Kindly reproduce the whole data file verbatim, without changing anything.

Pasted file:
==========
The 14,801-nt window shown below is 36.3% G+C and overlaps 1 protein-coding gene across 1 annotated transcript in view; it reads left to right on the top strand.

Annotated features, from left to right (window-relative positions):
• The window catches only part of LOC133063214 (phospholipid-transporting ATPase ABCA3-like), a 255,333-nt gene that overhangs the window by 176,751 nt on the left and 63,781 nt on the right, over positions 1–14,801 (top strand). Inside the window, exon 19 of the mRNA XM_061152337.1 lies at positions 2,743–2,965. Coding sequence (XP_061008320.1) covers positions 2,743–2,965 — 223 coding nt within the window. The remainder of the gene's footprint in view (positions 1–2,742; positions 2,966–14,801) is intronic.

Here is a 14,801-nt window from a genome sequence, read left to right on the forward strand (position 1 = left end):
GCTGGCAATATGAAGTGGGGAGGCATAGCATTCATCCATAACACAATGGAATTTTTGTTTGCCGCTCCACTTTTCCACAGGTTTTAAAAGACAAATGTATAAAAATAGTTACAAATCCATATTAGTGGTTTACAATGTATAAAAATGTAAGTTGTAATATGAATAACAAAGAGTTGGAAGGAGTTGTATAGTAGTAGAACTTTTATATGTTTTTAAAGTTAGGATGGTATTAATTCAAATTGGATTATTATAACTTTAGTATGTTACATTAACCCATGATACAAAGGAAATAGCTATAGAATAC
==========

The 14,801-nt window shown below is 36.3% G+C and overlaps 1 protein-coding gene across 1 annotated transcript in view; it reads left to right on the top strand.

Annotated features, from left to right (window-relative positions):
• The window catches only part of LOC133063214 (phospholipid-transporting ATPase ABCA3-like), a 255,333-nt gene that overhangs the window by 176,751 nt on the left and 63,781 nt on the right, over positions 1–14,801 (top strand). Inside the window, exon 19 of the mRNA XM_061152337.1 lies at positions 2,743–2,965. Coding sequence (XP_061008320.1) covers positions 2,743–2,965 — 223 coding nt within the window. The remainder of the gene's footprint in view (positions 1–2,742; positions 2,966–14,801) is intronic.

Here is a 14,801-nt window from a genome sequence, read left to right on the forward strand (position 1 = left end):
GCTGGCAATATGAAGTGGGGAGGCATAGCATTCATCCATAACACAATGGAATTTTTGTTTGCCGCTCCACTTTTCCACAGGTTTTAAAAGACAAATGTATAAAAATAGTTACAAATCCATATTAGTGGTTTACAATGTATAAAAATGTAAGTTGTAATATGAATAACAAAGAGTTGGAAGGAGTTGTATAGTAGTAGAACTTTTATATGTTTTTAAAGTTAGGATGGTATTAATTCAAATTGGATTATTATAACTTTAGTATGTTACATTAACCCATGATACAAAGGAAATAGCTATAGAATAC